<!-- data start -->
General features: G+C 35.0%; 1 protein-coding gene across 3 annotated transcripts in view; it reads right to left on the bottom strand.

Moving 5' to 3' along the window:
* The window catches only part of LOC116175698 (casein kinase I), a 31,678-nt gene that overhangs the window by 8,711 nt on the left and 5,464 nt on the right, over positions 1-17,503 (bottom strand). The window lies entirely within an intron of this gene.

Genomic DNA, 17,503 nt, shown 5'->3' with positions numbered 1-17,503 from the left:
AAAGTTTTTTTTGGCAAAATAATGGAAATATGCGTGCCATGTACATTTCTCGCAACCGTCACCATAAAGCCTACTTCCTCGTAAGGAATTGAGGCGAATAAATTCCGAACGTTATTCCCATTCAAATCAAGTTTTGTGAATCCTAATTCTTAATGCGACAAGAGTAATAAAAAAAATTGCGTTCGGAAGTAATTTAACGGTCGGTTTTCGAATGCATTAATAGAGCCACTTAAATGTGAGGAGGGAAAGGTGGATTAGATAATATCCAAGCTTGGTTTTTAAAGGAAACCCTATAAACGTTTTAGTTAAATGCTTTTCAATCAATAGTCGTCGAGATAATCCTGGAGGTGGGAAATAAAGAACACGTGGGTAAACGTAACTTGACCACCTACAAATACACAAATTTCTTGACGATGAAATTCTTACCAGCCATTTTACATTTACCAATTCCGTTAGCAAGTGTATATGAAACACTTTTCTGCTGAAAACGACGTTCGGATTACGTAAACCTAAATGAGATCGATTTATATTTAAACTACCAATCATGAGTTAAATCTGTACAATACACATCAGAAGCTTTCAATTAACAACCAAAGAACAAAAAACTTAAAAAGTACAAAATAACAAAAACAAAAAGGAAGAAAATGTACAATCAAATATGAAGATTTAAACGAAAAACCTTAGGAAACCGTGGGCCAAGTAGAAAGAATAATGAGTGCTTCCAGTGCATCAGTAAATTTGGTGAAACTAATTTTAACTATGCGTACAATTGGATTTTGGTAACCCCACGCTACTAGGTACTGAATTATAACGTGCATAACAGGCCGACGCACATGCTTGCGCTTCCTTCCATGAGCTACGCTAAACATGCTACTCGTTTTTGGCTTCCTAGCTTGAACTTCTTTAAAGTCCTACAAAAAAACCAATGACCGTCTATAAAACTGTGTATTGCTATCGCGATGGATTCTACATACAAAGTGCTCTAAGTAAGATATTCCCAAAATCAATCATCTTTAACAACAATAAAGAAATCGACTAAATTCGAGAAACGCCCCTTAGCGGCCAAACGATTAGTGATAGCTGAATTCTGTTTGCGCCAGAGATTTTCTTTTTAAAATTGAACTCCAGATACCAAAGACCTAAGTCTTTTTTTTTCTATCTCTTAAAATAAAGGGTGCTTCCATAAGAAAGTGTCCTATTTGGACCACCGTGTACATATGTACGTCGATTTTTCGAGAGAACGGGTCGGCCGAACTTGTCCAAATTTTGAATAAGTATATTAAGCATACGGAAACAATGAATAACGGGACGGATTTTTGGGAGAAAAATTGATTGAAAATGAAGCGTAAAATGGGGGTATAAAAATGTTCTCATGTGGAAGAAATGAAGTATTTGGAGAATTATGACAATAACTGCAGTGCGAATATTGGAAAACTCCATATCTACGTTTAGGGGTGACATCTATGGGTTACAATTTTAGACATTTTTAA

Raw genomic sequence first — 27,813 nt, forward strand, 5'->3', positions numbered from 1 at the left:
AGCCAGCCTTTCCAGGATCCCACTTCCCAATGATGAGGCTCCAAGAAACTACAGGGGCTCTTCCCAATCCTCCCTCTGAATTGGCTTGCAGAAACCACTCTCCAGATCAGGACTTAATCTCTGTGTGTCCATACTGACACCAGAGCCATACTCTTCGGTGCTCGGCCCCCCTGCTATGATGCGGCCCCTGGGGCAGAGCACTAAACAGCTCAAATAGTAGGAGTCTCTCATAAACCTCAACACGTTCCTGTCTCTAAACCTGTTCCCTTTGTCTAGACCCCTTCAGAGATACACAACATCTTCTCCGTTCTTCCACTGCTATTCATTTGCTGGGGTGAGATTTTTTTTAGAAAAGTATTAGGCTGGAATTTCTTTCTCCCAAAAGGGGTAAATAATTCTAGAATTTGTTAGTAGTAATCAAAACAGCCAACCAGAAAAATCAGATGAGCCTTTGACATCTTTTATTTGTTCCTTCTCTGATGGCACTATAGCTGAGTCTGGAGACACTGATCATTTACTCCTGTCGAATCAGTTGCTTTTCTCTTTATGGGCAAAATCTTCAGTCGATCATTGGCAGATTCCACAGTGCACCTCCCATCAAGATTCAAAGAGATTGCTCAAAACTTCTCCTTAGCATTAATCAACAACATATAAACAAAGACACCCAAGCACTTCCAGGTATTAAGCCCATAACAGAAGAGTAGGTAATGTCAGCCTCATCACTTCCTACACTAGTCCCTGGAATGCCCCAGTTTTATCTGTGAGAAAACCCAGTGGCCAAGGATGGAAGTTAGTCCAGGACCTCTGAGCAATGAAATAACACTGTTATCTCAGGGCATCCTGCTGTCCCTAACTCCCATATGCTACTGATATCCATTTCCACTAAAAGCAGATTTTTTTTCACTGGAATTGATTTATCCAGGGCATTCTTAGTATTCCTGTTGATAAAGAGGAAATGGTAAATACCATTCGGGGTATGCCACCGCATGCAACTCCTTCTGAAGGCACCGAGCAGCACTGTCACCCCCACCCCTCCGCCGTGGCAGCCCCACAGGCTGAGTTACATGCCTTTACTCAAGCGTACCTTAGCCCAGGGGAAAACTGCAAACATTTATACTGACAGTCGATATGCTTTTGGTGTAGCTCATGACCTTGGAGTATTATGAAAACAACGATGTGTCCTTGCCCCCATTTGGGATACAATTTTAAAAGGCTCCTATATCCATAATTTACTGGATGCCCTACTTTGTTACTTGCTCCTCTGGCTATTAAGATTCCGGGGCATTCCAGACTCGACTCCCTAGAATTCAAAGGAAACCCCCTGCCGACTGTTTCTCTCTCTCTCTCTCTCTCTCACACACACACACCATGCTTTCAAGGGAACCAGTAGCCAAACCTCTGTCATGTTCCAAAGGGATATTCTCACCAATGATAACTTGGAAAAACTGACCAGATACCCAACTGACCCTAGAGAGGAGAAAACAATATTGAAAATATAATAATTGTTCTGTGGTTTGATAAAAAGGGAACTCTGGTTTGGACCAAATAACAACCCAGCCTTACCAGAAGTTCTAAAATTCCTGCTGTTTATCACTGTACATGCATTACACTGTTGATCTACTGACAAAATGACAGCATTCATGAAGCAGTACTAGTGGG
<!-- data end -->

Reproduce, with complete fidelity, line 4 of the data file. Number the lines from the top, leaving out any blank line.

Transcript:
Genomic DNA, 17,503 nt, shown 5'->3' with positions numbered 1-17,503 from the left: